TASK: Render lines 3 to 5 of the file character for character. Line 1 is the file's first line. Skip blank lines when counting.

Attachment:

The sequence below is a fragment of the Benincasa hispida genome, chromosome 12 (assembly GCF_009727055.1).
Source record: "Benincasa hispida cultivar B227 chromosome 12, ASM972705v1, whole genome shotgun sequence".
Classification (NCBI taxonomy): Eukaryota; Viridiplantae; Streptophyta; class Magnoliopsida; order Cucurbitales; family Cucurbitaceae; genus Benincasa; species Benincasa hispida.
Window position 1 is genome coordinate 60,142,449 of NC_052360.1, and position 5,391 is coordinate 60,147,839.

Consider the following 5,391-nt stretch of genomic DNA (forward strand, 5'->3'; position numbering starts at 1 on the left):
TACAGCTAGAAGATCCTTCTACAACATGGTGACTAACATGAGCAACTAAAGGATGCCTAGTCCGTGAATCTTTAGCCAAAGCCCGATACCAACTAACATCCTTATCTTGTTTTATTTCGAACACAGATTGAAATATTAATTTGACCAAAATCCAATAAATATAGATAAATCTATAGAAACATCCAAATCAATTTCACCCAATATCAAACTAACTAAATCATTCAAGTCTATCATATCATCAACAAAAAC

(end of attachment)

Classification (NCBI taxonomy): Eukaryota; Viridiplantae; Streptophyta; class Magnoliopsida; order Cucurbitales; family Cucurbitaceae; genus Benincasa; species Benincasa hispida.
Window position 1 is genome coordinate 60,142,449 of NC_052360.1, and position 5,391 is coordinate 60,147,839.

Consider the following 5,391-nt stretch of genomic DNA (forward strand, 5'->3'; position numbering starts at 1 on the left):